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Q&A: Lesotho looks to Canada to boost struggling textile industry

Published date:
Monday, 28 November 2011

Lesotho, a tiny African nation surrounded by South Africa, wrapped up its first trade mission to Canada earlier this month.

Two million people live in Lesotho, which is less than half the size of New Brunswick. With a 45-year life expectancy, Lesotho has the world’s third-highest HIV/AIDS adult prevalence rate, according to 2009 estimates.

That puts Lesotho on the list of countries eligible for Canada’s Least Developed Countries Market Access Initiative, which came into effect in 2003 to help poor countries grow their economies through trade by scrapping tariffs and quotas on most of their exports to Canada.

Lesotho is looking to Canada as a possible new market for its textile industry, one of its main exports, which employed about 42,000 people in 2008. The industry has lately faced blow after blow: The US economic slowdown has lessened the trade flow to one of the biggest markets for Lesotho’s textiles, and a Southern Africa Customs Union credit scheme for textile producers ended in 2010. Thousands of workers have lost their jobs and factories have closed.

The government of Lesotho is planning to help rescue the industry from hard times with a $12.7 million US capital injection over the next two years, according to a report from the IRIN humanitarian news service.

Lesotho exports most clothing to the United States now. But with US preferential agreements for least developed countries set to expire in 2015, and the possibility of them not being renewed, Lesotho’s trade, industry, co-operatives and marketing minister, Leketekete Ketso, brought a delegation of six industrialists and three top trade bureaucrats from his country to Canada Oct. 31 to Nov. 4 to meet prospective buyers and try to tap into Canada’s similar mechanism to boost trade with poor countries.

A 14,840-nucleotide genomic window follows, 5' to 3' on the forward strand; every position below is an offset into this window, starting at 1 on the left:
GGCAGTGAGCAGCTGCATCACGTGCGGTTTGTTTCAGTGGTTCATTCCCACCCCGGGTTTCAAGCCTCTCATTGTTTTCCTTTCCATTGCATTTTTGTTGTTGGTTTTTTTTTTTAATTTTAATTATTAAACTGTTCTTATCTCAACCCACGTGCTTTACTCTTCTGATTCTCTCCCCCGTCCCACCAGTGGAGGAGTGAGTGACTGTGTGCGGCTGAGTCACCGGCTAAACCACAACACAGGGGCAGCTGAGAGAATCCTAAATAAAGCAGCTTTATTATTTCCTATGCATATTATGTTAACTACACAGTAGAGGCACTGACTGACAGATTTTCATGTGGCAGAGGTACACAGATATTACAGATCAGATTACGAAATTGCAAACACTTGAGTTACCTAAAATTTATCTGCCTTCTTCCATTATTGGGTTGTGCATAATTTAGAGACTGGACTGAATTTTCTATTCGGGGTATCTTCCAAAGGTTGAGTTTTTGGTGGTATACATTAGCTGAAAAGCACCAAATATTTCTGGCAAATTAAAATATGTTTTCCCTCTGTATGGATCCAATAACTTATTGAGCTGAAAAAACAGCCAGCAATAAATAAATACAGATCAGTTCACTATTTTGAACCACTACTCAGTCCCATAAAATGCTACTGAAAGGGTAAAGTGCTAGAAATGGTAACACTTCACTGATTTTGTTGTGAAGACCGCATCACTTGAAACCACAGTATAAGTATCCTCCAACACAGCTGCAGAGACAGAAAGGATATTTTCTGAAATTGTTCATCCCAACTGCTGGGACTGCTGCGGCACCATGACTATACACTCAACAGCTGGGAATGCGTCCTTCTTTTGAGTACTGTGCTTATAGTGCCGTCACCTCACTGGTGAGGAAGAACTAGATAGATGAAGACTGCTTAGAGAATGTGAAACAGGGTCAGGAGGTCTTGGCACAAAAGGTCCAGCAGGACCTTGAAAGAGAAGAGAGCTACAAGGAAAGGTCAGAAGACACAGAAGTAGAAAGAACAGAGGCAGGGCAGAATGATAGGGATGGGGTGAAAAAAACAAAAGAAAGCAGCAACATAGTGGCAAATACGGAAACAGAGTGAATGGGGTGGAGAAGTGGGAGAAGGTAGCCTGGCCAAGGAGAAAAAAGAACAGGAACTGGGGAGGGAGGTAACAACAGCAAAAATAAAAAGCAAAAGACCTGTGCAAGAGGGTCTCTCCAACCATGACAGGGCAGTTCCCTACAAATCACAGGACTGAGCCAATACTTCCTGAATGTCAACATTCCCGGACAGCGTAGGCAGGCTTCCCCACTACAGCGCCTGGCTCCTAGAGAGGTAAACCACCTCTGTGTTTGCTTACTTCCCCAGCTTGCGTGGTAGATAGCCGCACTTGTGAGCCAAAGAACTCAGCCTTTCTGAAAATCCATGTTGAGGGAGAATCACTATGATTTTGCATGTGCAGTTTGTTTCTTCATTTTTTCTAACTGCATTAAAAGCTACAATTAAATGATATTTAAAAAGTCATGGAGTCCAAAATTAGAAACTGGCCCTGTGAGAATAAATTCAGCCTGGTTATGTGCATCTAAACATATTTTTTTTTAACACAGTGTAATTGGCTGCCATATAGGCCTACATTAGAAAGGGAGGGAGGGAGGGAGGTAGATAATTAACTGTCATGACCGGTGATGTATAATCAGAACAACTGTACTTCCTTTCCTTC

Canada has “modest” bilateral trade relations with Lesotho, according to the Department of Foreign Affairs and International Trade’s website, including through Vancouver-based Lucara Diamond Corp. In 2009, the diamond mining sector contributed nearly 10 per cent to the country’s GDP. Canada imported $16.8 million worth of products from Lesotho in 2010, according to Industry Canada, but exported very little to the country—only $85,040.

The delegation held product exhibitions in Montreal and Toronto and met bureaucrats and politicians in Ottawa, including Jillian Stirk, the assistant deputy minister for Europe, Eurasia and Africa, and Gerald Keddy, the parliamentary secretary to the international trade minister.

Mr. Ketso, alongside Lesotho’s high commissioner to Canada, Mathabo Tsepa, sat down with Embassy to discuss the trade mission on Nov. 2. The following interview has been edited for style and length:

Explain to me a little bit about why you’re here, what you’re doing, and who you’ve met with.

LK: “This time around, on the trade part, we are trying to link our producers with the buyers in Canada. We have in Lesotho a large manufacturing and textile and clothing sector that has primarily been exporting to the American market under similar preferences as those of Canada.

“And, as you know, preferences come and go. They are never of a permanent nature. So we are hoping that we should be able to take advantage of other existing markets, and try to diversify.

“...So that is one way we can put the buyers and the sellers on a one-to-one basis so that they understand each other, and from the part of our officials try to understand in terms of the requirements of entry of our commodities into Canada.

“Even though there are preferences there are still certain standards that have to be met at the border. There are also rules of origin of the government, so we have to make sure that they’re in line with the preferences that the Canadian government is operating under.

“The second leg of our mission is investment promotion. While our country depends for now likely on the manufacturing of textile and clothing, we would like to diversify and broaden the product base, as well as the sectors from which these products are coming from.